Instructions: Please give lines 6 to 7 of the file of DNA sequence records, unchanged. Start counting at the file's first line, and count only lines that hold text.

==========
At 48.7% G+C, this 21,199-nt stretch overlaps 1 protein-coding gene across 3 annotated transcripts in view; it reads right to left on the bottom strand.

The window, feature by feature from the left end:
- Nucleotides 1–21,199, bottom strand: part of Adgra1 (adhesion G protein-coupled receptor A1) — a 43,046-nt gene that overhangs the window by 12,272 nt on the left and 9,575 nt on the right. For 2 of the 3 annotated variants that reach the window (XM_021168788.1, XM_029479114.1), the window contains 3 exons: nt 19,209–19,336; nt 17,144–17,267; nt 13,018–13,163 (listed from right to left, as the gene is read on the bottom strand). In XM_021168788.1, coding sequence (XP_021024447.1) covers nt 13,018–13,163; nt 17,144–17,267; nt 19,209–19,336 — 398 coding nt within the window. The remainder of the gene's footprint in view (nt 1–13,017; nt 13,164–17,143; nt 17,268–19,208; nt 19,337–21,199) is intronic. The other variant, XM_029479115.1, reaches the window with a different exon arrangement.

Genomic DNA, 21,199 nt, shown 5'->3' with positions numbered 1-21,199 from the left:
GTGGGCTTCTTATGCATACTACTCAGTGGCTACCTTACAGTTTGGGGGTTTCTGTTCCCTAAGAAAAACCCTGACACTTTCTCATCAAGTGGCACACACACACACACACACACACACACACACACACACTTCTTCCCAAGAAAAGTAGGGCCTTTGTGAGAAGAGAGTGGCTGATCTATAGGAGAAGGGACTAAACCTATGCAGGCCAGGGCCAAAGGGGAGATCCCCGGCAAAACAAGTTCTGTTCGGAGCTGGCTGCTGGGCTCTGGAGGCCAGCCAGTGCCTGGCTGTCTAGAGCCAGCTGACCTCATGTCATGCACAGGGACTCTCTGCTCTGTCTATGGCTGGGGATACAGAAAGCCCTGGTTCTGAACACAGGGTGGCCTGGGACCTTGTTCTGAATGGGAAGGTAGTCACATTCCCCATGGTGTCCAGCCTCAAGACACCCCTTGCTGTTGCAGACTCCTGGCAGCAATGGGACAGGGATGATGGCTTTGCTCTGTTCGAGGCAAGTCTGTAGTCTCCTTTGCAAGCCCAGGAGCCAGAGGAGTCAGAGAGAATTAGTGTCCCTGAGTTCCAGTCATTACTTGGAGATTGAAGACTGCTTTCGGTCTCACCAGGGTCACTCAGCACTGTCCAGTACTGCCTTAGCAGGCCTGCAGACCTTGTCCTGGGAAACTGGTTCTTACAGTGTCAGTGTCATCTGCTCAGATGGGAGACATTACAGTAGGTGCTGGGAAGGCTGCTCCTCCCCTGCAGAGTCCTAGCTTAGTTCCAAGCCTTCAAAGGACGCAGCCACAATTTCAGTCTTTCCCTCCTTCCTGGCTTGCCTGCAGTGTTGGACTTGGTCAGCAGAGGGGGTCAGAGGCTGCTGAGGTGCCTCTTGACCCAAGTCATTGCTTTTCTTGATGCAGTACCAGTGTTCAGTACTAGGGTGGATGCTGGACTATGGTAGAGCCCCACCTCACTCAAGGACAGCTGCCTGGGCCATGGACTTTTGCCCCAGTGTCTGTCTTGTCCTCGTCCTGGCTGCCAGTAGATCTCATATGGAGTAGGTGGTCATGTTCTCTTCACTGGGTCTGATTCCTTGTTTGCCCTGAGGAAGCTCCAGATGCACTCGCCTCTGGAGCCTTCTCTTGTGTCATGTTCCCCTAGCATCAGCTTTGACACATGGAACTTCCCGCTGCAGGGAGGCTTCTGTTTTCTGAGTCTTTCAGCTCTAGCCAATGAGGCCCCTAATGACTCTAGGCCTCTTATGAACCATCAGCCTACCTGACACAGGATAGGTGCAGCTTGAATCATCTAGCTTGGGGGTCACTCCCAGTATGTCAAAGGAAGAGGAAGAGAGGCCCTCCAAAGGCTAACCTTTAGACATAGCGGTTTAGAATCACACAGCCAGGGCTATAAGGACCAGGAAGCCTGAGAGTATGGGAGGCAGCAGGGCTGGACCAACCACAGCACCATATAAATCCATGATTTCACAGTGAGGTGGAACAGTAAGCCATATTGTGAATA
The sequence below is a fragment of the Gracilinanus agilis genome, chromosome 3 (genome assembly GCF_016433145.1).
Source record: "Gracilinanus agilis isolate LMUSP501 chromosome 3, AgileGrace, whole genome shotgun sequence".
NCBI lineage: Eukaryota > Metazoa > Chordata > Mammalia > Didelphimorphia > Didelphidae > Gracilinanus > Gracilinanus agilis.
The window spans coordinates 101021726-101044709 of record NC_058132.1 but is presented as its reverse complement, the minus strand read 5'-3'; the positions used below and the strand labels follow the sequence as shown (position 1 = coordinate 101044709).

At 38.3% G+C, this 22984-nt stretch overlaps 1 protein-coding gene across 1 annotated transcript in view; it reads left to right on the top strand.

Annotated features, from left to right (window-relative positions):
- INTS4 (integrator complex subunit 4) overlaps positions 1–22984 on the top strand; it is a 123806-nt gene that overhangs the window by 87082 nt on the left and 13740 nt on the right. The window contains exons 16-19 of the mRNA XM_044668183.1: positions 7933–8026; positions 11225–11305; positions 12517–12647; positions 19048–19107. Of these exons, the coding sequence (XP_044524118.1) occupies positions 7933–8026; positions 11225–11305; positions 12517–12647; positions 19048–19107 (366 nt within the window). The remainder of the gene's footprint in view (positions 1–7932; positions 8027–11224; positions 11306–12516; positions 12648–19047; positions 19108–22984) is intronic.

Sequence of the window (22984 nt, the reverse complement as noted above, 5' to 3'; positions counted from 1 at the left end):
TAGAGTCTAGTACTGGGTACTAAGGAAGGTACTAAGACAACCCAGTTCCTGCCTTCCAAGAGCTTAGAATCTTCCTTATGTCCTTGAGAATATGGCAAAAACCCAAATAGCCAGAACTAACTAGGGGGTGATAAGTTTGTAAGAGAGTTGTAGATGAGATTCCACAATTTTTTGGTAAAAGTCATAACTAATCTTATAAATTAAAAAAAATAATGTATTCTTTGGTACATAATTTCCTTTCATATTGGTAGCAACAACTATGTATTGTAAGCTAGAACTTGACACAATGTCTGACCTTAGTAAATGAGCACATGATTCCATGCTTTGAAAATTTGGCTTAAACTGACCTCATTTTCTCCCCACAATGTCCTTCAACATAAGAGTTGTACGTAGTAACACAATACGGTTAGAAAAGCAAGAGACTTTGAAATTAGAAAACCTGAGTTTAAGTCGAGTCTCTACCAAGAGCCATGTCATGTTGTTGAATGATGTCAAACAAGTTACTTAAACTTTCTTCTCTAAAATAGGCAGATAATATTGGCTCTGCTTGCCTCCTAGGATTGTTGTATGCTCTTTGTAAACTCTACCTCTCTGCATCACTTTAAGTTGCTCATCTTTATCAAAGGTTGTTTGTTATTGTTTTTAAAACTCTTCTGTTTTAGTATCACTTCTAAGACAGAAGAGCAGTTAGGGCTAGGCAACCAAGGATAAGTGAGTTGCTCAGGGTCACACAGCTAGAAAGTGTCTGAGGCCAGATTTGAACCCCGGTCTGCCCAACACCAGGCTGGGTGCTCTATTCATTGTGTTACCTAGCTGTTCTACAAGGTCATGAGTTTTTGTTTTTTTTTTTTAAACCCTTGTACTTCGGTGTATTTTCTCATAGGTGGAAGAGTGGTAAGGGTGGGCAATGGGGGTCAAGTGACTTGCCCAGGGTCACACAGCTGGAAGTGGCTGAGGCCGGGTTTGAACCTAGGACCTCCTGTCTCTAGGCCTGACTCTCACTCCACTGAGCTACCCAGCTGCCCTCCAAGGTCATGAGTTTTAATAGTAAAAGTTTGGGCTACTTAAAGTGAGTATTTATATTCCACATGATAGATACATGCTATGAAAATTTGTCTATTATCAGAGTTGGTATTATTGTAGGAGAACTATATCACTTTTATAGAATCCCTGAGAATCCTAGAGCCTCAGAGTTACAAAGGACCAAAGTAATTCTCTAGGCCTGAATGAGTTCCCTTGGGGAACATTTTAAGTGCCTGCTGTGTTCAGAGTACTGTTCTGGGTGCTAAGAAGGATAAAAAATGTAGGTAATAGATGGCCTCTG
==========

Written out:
The sequence below is a fragment of the Gracilinanus agilis genome, chromosome 3 (genome assembly GCF_016433145.1).
Source record: "Gracilinanus agilis isolate LMUSP501 chromosome 3, AgileGrace, whole genome shotgun sequence".